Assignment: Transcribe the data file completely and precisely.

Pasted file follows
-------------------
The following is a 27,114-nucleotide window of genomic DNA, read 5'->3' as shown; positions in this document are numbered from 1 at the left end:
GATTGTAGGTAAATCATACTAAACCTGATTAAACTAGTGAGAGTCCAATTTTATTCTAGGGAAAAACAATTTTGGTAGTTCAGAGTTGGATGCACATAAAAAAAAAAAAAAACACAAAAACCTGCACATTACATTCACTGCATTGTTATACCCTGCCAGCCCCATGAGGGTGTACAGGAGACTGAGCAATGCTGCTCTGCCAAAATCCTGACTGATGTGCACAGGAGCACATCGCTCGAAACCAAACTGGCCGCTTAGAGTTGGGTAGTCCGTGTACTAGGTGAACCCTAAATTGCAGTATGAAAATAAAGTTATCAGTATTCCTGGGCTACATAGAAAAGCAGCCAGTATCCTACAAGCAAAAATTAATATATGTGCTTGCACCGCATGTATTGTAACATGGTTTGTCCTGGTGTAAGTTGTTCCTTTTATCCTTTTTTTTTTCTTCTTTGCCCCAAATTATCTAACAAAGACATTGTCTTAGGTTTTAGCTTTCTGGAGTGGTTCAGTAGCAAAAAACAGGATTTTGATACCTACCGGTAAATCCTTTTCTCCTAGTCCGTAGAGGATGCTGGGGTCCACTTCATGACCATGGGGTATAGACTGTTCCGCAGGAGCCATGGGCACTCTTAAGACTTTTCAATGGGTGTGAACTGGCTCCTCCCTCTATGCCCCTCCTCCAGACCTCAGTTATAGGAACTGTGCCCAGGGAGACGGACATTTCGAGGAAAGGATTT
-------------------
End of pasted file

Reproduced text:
The following is a 27,114-nucleotide window of genomic DNA, read 5'->3' as shown; positions in this document are numbered from 1 at the left end:
GATTGTAGGTAAATCATACTAAACCTGATTAAACTAGTGAGAGTCCAATTTTATTCTAGGGAAAAACAATTTTGGTAGTTCAGAGTTGGATGCACATAAAAAAAAAAAAAAACACAAAAACCTGCACATTACATTCACTGCATTGTTATACCCTGCCAGCCCCATGAGGGTGTACAGGAGACTGAGCAATGCTGCTCTGCCAAAATCCTGACTGATGTGCACAGGAGCACATCGCTCGAAACCAAACTGGCCGCTTAGAGTTGGGTAGTCCGTGTACTAGGTGAACCCTAAATTGCAGTATGAAAATAAAGTTATCAGTATTCCTGGGCTACATAGAAAAGCAGCCAGTATCCTACAAGCAAAAATTAATATATGTGCTTGCACCGCATGTATTGTAACATGGTTTGTCCTGGTGTAAGTTGTTCCTTTTATCCTTTTTTTTTTCTTCTTTGCCCCAAATTATCTAACAAAGACATTGTCTTAGGTTTTAGCTTTCTGGAGTGGTTCAGTAGCAAAAAACAGGATTTTGATACCTACCGGTAAATCCTTTTCTCCTAGTCCGTAGAGGATGCTGGGGTCCACTTCATGACCATGGGGTATAGACTGTTCCGCAGGAGCCATGGGCACTCTTAAGACTTTTCAATGGGTGTGAACTGGCTCCTCCCTCTATGCCCCTCCTCCAGACCTCAGTTATAGGAACTGTGCCCAGGGAGACGGACATTTCGAGGAAAGGATTT